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Back to the Movement (1979-mid '80s)

Season 2 Episode 8

Power and powerlessness. Miami's black community -- pummeled by urban renewal, a lack of jobs, and police harassment -- explodes in rioting. But in Chicago, an unprecedented grassroots movement triumphs. Frustrated by decades of unfulfilled promises made by the city's Democratic political machine, reformers install Harold Washington as Chicago's first Black mayor.

Aired: 05/15/21
Funding provided by the Corporation for Public Broadcasting, Ford Foundation and viewers like you.
Extras
Power and powerlessness in the cities of Miami and Chicago.
Anti-discrimination rights gained in past decades by the movement are put to the test.
Black activism is increasingly met with an unethical response from law enforcement.
A call to pride and a renewed push for unity galvanize Black America.
Martin Luther King, Jr. stakes out new ground for himself and the Civil Rights Movement.
The call for Black Power takes various forms across communities in Black America.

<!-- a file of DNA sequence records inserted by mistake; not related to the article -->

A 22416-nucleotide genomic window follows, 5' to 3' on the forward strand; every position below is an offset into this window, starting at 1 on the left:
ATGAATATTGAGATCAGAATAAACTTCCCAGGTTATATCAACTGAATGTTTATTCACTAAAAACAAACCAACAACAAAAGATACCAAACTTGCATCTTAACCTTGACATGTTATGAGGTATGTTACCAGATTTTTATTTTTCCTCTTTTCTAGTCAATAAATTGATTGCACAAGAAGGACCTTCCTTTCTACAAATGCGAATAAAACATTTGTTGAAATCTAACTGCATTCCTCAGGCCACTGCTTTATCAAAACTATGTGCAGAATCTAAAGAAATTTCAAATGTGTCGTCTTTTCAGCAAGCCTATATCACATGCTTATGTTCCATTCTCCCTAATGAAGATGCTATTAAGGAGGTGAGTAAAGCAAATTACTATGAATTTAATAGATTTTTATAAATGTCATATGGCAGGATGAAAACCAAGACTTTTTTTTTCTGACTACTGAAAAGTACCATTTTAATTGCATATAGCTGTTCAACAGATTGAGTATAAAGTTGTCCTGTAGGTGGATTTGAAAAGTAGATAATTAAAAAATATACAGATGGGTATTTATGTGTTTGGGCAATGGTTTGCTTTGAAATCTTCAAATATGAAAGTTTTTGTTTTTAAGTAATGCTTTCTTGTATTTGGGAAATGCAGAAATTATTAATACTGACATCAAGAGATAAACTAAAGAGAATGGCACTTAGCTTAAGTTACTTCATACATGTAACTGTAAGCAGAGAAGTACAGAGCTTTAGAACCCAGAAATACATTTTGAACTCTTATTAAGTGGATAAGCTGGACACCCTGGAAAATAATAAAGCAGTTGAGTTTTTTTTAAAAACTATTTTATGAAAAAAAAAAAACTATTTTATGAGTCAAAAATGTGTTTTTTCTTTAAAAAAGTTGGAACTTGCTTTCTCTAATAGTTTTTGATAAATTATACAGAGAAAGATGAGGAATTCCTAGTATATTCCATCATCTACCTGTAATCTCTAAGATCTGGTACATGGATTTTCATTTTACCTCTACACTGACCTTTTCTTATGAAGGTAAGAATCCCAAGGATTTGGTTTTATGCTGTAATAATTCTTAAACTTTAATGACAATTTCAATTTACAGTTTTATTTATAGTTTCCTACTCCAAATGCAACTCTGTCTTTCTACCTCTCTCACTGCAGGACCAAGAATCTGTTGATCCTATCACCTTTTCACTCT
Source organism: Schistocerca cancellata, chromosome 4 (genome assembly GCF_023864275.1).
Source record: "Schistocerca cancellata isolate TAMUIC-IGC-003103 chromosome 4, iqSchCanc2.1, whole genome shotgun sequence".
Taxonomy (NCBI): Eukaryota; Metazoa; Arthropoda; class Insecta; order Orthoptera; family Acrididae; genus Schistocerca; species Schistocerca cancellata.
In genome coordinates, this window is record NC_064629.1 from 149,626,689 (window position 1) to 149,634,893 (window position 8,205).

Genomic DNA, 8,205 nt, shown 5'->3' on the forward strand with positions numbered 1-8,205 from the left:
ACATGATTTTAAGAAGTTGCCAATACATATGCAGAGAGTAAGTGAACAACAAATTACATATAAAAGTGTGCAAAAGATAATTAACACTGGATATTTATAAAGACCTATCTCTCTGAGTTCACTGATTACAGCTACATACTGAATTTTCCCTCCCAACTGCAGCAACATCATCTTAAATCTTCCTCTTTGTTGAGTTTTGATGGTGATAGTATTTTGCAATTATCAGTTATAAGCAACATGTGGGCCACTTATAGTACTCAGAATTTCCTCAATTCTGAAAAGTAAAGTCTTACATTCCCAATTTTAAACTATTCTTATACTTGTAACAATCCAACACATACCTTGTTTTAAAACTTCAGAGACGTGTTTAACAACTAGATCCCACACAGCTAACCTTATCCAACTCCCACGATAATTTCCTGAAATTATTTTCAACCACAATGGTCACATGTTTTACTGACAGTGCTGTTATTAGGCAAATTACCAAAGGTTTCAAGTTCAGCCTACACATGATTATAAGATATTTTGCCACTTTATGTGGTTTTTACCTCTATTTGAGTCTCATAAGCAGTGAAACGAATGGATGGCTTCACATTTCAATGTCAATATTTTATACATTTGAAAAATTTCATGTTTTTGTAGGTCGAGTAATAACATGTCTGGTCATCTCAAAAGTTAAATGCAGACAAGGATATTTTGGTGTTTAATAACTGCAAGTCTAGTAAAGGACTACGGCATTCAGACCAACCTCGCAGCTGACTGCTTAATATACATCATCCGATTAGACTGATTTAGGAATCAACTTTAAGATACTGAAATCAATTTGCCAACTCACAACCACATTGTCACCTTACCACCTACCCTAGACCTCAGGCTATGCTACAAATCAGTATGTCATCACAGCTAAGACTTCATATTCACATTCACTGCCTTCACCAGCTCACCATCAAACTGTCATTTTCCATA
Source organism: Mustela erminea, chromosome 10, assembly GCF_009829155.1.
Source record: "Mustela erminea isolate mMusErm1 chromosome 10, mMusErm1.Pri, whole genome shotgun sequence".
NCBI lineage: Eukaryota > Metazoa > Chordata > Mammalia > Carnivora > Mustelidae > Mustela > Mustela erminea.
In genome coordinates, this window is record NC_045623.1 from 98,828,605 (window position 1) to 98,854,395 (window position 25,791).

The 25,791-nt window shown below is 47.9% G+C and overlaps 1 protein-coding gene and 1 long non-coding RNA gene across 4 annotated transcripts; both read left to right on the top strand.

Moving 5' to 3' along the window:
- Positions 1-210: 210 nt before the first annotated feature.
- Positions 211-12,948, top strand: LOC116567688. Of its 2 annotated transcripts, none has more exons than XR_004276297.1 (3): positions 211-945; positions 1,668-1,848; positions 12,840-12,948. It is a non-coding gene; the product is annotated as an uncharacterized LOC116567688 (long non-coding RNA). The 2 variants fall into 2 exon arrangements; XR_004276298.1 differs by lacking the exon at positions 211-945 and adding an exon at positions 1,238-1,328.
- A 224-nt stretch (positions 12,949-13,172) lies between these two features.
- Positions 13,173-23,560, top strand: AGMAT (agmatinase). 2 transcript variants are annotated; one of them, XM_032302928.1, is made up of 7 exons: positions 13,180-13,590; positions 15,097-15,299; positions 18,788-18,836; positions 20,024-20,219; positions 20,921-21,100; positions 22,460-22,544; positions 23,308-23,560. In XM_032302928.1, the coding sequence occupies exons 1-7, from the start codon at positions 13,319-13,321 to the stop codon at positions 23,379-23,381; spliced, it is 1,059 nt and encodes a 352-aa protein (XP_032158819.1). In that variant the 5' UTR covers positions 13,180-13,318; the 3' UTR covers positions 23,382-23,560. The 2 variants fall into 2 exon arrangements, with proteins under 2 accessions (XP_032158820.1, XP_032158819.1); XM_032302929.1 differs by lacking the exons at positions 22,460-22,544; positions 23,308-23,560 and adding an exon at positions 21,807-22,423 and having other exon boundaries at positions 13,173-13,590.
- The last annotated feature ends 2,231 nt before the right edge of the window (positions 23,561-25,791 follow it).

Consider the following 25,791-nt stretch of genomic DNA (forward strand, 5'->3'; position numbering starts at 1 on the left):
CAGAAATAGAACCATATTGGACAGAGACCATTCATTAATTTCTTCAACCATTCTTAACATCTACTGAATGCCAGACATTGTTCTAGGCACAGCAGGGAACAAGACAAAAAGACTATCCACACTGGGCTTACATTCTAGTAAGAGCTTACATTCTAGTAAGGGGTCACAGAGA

After a decade-long cry for justice, a new sound is heard in the movement: call for power.
The Kerner Commission finds "two societies, one black, one white, separate and unequal."
A decade of lessons is applied in the climactic and bloody march from Selma to Montgomery,
Mississippi’s grassroots Civil Rights Movement becomes an American concern.
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Anti-discrimination rights gained in past decades by the movement are put to the test.
A call to pride and a renewed push for unity galvanize Black America.
Black activism is increasingly met with an unethical response from law enforcement.
Martin Luther King, Jr. stakes out new ground for himself and the Civil Rights Movement.
The call for Black Power takes various forms across communities in Black America.
After a decade-long cry for justice, a new sound is heard in the movement: call for power.
The Kerner Commission finds "two societies, one black, one white, separate and unequal."
A decade of lessons is applied in the climactic and bloody march from Selma to Montgomery,
Mississippi’s grassroots Civil Rights Movement becomes an American concern.
Black college students take a leadership role in the Civil Rights Movement.